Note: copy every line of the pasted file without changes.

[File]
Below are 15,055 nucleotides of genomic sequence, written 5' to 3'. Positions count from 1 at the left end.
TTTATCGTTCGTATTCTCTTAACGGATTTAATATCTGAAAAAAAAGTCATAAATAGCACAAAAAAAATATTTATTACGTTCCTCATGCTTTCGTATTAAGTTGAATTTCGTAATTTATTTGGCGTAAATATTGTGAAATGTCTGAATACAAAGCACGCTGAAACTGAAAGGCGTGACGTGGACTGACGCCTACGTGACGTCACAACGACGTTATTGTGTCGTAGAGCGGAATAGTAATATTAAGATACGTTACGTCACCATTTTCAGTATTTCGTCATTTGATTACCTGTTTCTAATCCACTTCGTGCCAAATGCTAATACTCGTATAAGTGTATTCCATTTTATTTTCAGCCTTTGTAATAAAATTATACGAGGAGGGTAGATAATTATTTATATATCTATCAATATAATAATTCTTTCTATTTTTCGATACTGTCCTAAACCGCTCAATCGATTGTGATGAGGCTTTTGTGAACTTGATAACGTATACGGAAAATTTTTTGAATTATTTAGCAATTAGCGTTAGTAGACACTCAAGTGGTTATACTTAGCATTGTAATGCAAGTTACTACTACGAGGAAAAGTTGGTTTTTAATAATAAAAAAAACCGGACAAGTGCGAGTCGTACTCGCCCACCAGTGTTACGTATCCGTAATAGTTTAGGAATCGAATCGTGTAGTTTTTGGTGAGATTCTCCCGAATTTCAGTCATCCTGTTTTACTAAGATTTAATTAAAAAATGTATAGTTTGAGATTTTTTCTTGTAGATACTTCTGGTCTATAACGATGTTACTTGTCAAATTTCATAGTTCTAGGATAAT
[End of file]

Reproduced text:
Below are 15,055 nucleotides of genomic sequence, written 5' to 3'. Positions count from 1 at the left end.
TTTATCGTTCGTATTCTCTTAACGGATTTAATATCTGAAAAAAAAGTCATAAATAGCACAAAAAAAATATTTATTACGTTCCTCATGCTTTCGTATTAAGTTGAATTTCGTAATTTATTTGGCGTAAATATTGTGAAATGTCTGAATACAAAGCACGCTGAAACTGAAAGGCGTGACGTGGACTGACGCCTACGTGACGTCACAACGACGTTATTGTGTCGTAGAGCGGAATAGTAATATTAAGATACGTTACGTCACCATTTTCAGTATTTCGTCATTTGATTACCTGTTTCTAATCCACTTCGTGCCAAATGCTAATACTCGTATAAGTGTATTCCATTTTATTTTCAGCCTTTGTAATAAAATTATACGAGGAGGGTAGATAATTATTTATATATCTATCAATATAATAATTCTTTCTATTTTTCGATACTGTCCTAAACCGCTCAATCGATTGTGATGAGGCTTTTGTGAACTTGATAACGTATACGGAAAATTTTTTGAATTATTTAGCAATTAGCGTTAGTAGACACTCAAGTGGTTATACTTAGCATTGTAATGCAAGTTACTACTACGAGGAAAAGTTGGTTTTTAATAATAAAAAAAACCGGACAAGTGCGAGTCGTACTCGCCCACCAGTGTTACGTATCCGTAATAGTTTAGGAATCGAATCGTGTAGTTTTTGGTGAGATTCTCCCGAATTTCAGTCATCCTGTTTTACTAAGATTTAATTAAAAAATGTATAGTTTGAGATTTTTTCTTGTAGATACTTCTGGTCTATAACGATGTTACTTGTCAAATTTCATAGTTCTAGGATAAT